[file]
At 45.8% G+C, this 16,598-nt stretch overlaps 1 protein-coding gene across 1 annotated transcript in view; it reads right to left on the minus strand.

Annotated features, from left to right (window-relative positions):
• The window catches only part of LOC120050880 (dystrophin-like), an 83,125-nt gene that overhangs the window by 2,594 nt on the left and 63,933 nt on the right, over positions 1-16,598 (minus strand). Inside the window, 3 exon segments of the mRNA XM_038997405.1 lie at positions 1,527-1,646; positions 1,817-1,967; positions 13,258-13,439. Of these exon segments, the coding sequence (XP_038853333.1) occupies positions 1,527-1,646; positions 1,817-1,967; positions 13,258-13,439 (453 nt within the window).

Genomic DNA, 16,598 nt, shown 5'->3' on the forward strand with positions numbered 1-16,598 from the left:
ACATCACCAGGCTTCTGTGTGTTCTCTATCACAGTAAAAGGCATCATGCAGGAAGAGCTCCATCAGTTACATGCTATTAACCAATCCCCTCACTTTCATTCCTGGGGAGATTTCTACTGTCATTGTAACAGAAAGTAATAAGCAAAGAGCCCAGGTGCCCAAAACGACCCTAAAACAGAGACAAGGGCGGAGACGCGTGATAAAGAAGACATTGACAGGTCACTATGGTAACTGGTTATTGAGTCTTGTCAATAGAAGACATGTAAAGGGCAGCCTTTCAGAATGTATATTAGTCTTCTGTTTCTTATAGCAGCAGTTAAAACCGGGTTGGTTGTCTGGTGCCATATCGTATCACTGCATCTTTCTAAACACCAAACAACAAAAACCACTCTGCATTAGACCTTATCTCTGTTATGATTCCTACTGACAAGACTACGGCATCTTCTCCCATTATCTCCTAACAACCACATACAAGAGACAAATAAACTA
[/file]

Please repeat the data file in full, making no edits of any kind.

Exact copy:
At 45.8% G+C, this 16,598-nt stretch overlaps 1 protein-coding gene across 1 annotated transcript in view; it reads right to left on the minus strand.

Annotated features, from left to right (window-relative positions):
• The window catches only part of LOC120050880 (dystrophin-like), an 83,125-nt gene that overhangs the window by 2,594 nt on the left and 63,933 nt on the right, over positions 1-16,598 (minus strand). Inside the window, 3 exon segments of the mRNA XM_038997405.1 lie at positions 1,527-1,646; positions 1,817-1,967; positions 13,258-13,439. Of these exon segments, the coding sequence (XP_038853333.1) occupies positions 1,527-1,646; positions 1,817-1,967; positions 13,258-13,439 (453 nt within the window).

Genomic DNA, 16,598 nt, shown 5'->3' on the forward strand with positions numbered 1-16,598 from the left:
ACATCACCAGGCTTCTGTGTGTTCTCTATCACAGTAAAAGGCATCATGCAGGAAGAGCTCCATCAGTTACATGCTATTAACCAATCCCCTCACTTTCATTCCTGGGGAGATTTCTACTGTCATTGTAACAGAAAGTAATAAGCAAAGAGCCCAGGTGCCCAAAACGACCCTAAAACAGAGACAAGGGCGGAGACGCGTGATAAAGAAGACATTGACAGGTCACTATGGTAACTGGTTATTGAGTCTTGTCAATAGAAGACATGTAAAGGGCAGCCTTTCAGAATGTATATTAGTCTTCTGTTTCTTATAGCAGCAGTTAAAACCGGGTTGGTTGTCTGGTGCCATATCGTATCACTGCATCTTTCTAAACACCAAACAACAAAAACCACTCTGCATTAGACCTTATCTCTGTTATGATTCCTACTGACAAGACTACGGCATCTTCTCCCATTATCTCCTAACAACCACATACAAGAGACAAATAAACTA